A Handcrafted Home: Tips on Working with an Artisan

There are many elements to a happy life, but I have to say I agree with author Gretchen Rubin that home is the most important.  For some, home is a sacred retreat from the outside world.  For others, it’s a social hub that welcomes family, friends and neighbors alike.  At its core though, home is both a physical space and a sense of place.  What we allow into our homes – clutter, minimalism, nurturing (or tense) interactions with loved ones, fresh flowers, and so forth – has an impact on our lives.

My favorite handmade, everyday kitchen items from Etsy shop JustWork

While reading Rubin’s latest book, “Happier at Home,” I realized one aspect of home that makes me immensely happy is our handcrafted items, many of which are sustainable and eco-friendly.  Handmade items aren’t necessarily cheap, but I find that the quality of the items far outlasts what you’d pick up at a Big Box store. They become treasures instead of mere possessions.  And in many instances you’re able to work with a local artisan, simultaneously supporting their craft and your local economy.

Of course, there are sentimental handmade items that are far more meaningful than anything you could ever purchase.  For me, it’s the beautiful light grey blanket my grandmother knitted, or the cute apron my mom sewed for me to start my life as a newlywed.  But since my husband and I recently had to furnish our apartment from scratch here in Australia, we decided to invest in items that have a human touch and history behind them.

We had a few growing pains understanding how different it is to work one-on-one with local artisans, but overall we were very happy with the results.  We’d do it all over again because the items we now have – a dining room table made from 100-year old recycled wood, or the rustic entryway table with hand-forged metal knobs – impart a sense of spirit and creativity that’s devoid from pre-fabricated, machine-made furniture.

Here are my five tips for working with an artisan to furnish your home.  Happy nesting!

1) Meet in person.  For smaller purchases, ordering items from an online marketplace like Etsy is fine.  I do it all the time.  However, for larger or more expensive purchases like furniture, I recommend finding a local artisan you can meet with face-to-face.  There is more accountability that way – plus you can show them the space where you need something to fit or even provide them with exact color swatches.  You’ll avoid high shipping costs by having your furniture delivered locally, and if there’s a problem the return is easier.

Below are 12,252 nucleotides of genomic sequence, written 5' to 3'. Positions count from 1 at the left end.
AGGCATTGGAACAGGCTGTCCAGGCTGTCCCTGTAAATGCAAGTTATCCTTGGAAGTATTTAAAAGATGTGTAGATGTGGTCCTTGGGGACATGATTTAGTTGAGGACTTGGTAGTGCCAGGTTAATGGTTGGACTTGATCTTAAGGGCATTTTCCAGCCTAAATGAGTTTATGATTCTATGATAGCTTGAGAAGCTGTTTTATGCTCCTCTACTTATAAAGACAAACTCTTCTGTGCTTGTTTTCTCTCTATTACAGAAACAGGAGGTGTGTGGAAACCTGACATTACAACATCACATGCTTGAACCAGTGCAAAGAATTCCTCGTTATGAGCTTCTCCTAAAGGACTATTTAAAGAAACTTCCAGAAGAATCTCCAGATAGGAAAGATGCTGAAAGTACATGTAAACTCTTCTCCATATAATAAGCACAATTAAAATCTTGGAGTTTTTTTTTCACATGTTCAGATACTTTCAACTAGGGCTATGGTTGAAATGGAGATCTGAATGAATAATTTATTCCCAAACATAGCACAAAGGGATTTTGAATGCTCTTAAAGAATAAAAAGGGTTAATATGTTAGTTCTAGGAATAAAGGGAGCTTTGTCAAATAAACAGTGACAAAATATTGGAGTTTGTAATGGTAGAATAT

2) Be honest about costs – but budget for a little extra.  We were honest with our craftsman about what we could pay, and he found a way to work within our budget.  For example, though we initially had our hearts set on native Australian wood, our budget was more suited for recycled Oregon wood.  But that wood ended up coming from a dismantled 100-year-old warehouse in Sydney, which had a much cooler history than we’d expected! In addition, if you commit to having the artisan create more than one item you can usually get a discount.  Providing your own wood or materials can also lower costs.

As for budgeting a little extra, just do it.  Something will likely come up.  Our craftsman had to re-sand our table and apply a non-toxic lacquer to get the smoothness we were after.  He didn’t realize how much longer it would take, and we suddenly had an unforeseen charge on our hands.  Be prepared and pad your budget.

3) Know your measurements.  When a piece is custom-made for you, you can’t just return it – especially if you didn’t take the time to measure out exactly how large (or small) you need it to be.  Measure the height, width and length at least a few times.  Using painter’s tape to mark out the space is a good visual gauge of whether the measurements are satisfactory.  And if the final piece can’t be taken apart or maneuvered easily, measure the dimensions of your door. We learned this the hard way…

4) Ask for images of the raw materials.  There’s an element of letting go of perfection when you work with a craftsperson.  Artisans create beautiful pieces, but they don’t have the precision of a machine. And if the material you are using is recycled, it’s sure to have some quirks.

Asking about any flaws in the material or, better yet, requesting images, can help eliminate any surprises.  For example, one of our artisans did not mention that the recycled wood would have holes from where the old bolts were removed.  Luckily my husband and I both liked the authentic and rustic look, but I was a bit irritated when I first saw the finished table simply because I wasn’t expecting the holes.

5) Be grateful and respectful.  No matter what, your artisan has put in the time, energy and passion to create something for you.  If you are displeased, act tactfully.  You aren’t dealing with a faceless customer service department at a big company, so aggression isn’t the way to go (not that you should ever do that).  And if you’re overjoyed with the final piece?  Recommend your artisan to friends and family!  The best local Sydney craftsman we have worked with is Bjorn Brunger from Touchwood Sydney.  He has made many of the special pieces in our home and we highly recommend him!

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